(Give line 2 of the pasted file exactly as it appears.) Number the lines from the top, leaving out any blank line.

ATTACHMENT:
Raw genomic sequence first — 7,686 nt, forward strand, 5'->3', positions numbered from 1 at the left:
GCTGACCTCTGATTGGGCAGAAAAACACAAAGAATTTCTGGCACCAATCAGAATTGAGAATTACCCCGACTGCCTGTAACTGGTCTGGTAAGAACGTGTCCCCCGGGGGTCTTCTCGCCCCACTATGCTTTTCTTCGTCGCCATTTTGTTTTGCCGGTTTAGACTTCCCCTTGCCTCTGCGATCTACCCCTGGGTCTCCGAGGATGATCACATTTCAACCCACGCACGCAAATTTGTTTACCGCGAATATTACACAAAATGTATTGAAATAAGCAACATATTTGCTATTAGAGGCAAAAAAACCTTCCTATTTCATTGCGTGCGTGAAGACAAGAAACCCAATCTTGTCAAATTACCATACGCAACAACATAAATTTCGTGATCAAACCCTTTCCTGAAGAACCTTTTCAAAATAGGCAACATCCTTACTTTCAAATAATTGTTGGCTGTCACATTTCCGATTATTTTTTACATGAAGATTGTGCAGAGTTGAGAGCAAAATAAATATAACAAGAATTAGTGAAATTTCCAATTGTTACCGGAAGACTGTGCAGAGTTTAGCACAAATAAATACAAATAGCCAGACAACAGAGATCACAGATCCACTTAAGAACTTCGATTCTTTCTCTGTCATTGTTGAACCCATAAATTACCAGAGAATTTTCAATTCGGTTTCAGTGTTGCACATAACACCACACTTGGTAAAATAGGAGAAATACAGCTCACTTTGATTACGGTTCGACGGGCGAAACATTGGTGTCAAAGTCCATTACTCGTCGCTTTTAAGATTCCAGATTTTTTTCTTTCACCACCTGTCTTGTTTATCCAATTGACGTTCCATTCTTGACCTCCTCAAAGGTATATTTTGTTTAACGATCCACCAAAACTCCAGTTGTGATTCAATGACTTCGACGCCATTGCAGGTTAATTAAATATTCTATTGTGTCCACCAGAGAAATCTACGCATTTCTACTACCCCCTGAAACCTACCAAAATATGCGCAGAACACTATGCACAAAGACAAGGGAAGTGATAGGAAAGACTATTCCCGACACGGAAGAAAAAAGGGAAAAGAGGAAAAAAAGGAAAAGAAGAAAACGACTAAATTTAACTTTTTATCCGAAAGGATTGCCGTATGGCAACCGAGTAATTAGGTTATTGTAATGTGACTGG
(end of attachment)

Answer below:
GCTGACCTCTGATTGGGCAGAAAAACACAAAGAATTTCTGGCACCAATCAGAATTGAGAATTACCCCGACTGCCTGTAACTGGTCTGGTAAGAACGTGTCCCCCGGGGGTCTTCTCGCCCCACTATGCTTTTCTTCGTCGCCATTTTGTTTTGCCGGTTTAGACTTCCCCTTGCCTCTGCGATCTACCCCTGGGTCTCCGAGGATGATCACATTTCAACCCACGCACGCAAATTTGTTTACCGCGAATATTACACAAAATGTATTGAAATAAGCAACATATTTGCTATTAGAGGCAAAAAAACCTTCCTATTTCATTGCGTGCGTGAAGACAAGAAACCCAATCTTGTCAAATTACCATACGCAACAACATAAATTTCGTGATCAAACCCTTTCCTGAAGAACCTTTTCAAAATAGGCAACATCCTTACTTTCAAATAATTGTTGGCTGTCACATTTCCGATTATTTTTTACATGAAGATTGTGCAGAGTTGAGAGCAAAATAAATATAACAAGAATTAGTGAAATTTCCAATTGTTACCGGAAGACTGTGCAGAGTTTAGCACAAATAAATACAAATAGCCAGACAACAGAGATCACAGATCCACTTAAGAACTTCGATTCTTTCTCTGTCATTGTTGAACCCATAAATTACCAGAGAATTTTCAATTCGGTTTCAGTGTTGCACATAACACCACACTTGGTAAAATAGGAGAAATACAGCTCACTTTGATTACGGTTCGACGGGCGAAACATTGGTGTCAAAGTCCATTACTCGTCGCTTTTAAGATTCCAGATTTTTTTCTTTCACCACCTGTCTTGTTTATCCAATTGACGTTCCATTCTTGACCTCCTCAAAGGTATATTTTGTTTAACGATCCACCAAAACTCCAGTTGTGATTCAATGACTTCGACGCCATTGCAGGTTAATTAAATATTCTATTGTGTCCACCAGAGAAATCTACGCATTTCTACTACCCCCTGAAACCTACCAAAATATGCGCAGAACACTATGCACAAAGACAAGGGAAGTGATAGGAAAGACTATTCCCGACACGGAAGAAAAAAGGGAAAAGAGGAAAAAAAGGAAAAGAAGAAAACGACTAAATTTAACTTTTTATCCGAAAGGATTGCCGTATGGCAACCGAGTAATTAGGTTATTGTAATGTGACTGG